Kylie and I are currently watching a show, which shall remain nameless, and it has fallen prey to the most annoying thing about the stories we tell in popular culture (in my humble opinion).
The hero in this show is the “leader” of a little gang. I put the word in quotes because he is not really leading. He is just in charge. What is systemically wrong about the way we portray leaders is this: the guy who will do anything for his own cause – manipulate, hurt, betray – is the guy who is in charge. We are supposed to really sympathize with the pain in his past even as he ignores the past pain of others. Here is the thing: other characters have pains and they matter too.
Other people have pain and it is just as important as our own. We like our heroes to be this way because it feeds this terrible inclination within us that our pain and our agenda is most justified. We want to be a leader so we can be in charge – so the story becomes about our pain and the concerns of minor characters remain minor.
I am not one of those people who watch things and rant about how people in real life would act differently. It isn’t real life and I get that. It is a story. But what strikes me is that what we say in our stories, especially if they are consistent themes of messages, plays at our subconscious (maybe comes from it as well). It informs the way we think in real life. My annoyance with our storytelling is not that it is an inaccurate reflection of “real life” but that it is an inaccurate reflection of truth, which affects our “real life” perceptions, attitudes, and actions.
Enough of the ranting I swore I don’t do. The point I want to make is that our art reflects our reality. And our art reinforces our reality. The real message we get in stories is that to be a hero, it is justifiable to break the rules and use others. After all, what always happens at the end of these stories? Everyone wins. Everyone gets their way. It just works out.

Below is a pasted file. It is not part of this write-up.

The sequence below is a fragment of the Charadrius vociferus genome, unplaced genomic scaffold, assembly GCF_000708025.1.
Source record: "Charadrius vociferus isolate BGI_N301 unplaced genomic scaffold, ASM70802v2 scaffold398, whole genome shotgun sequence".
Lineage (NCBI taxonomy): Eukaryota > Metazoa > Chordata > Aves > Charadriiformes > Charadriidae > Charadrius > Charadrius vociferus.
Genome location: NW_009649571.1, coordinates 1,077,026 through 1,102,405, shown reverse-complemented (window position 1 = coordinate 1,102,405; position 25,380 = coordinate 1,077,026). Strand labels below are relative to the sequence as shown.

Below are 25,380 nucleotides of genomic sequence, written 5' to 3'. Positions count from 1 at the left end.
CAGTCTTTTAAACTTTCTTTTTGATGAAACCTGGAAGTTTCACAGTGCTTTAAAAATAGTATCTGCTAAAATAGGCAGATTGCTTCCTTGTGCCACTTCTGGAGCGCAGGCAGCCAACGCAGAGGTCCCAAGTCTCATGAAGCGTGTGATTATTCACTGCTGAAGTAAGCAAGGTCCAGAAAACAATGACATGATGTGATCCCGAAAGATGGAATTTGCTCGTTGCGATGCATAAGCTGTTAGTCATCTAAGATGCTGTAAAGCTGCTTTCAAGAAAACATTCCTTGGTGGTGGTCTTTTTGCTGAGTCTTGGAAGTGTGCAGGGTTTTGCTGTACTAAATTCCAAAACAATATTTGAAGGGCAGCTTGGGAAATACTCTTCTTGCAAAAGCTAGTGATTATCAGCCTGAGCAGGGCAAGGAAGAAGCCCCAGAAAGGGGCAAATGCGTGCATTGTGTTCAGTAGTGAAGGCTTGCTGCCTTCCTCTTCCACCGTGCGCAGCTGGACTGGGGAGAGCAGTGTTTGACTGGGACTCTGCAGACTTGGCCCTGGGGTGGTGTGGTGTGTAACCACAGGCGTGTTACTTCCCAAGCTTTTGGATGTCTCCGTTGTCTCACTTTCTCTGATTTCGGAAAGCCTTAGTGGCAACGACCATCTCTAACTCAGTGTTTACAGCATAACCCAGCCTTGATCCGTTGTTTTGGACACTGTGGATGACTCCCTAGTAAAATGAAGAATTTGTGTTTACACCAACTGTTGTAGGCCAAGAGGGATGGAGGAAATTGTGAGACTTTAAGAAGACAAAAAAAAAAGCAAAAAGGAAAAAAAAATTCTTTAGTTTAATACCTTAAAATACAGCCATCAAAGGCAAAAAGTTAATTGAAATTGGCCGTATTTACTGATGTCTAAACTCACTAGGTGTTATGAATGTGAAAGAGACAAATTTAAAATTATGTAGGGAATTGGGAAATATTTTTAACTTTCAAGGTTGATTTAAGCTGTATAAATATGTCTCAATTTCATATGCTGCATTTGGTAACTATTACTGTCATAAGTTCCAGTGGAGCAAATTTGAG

When characters have diverging agendas, we call it interesting and fun and justifiable. In real life, diverging visions tear people apart. It is not just going to work out. If you are acting or “leading” like many of the main characters in our stories, you will destroy your relationships, find yourself lost and alone, and never achieve what you are after.
But hey, stories are just stories, right?
Look at our political climate. No matter how you vote, you make a lot of excuses for some questionable behavior on behalf of the side you support. Even reading that sentence, you are likely thinking Whoah, whatever you mean is nothing compared to what they are doing.
If you follow a sports team, you vilify the behavior of your rivals and defend that of the players on your team. Even if the behavior is pretty much the same.
If you tell a little white lie to one of your friends, you consider it justified. Maybe not right, but you are dealing with so much! When a friend lies to you, you consider it indefensible and immoral. How dare they?!
So, the side we represent matters more than the truth. The role we are cast in – and all of us believe ourselves to be “the good guy” – matters more than the true heart behind our perspective and our actions. And that is a dangerous place to be.
I don’t care much if our stories change. It is annoying, but so be it. What terrifies me is the impact this is having on our society, our relationships, and the very idea of what a leader is and what he/she should do. This needs to change. For the sake of all of us. And if it does, our stories will change as well.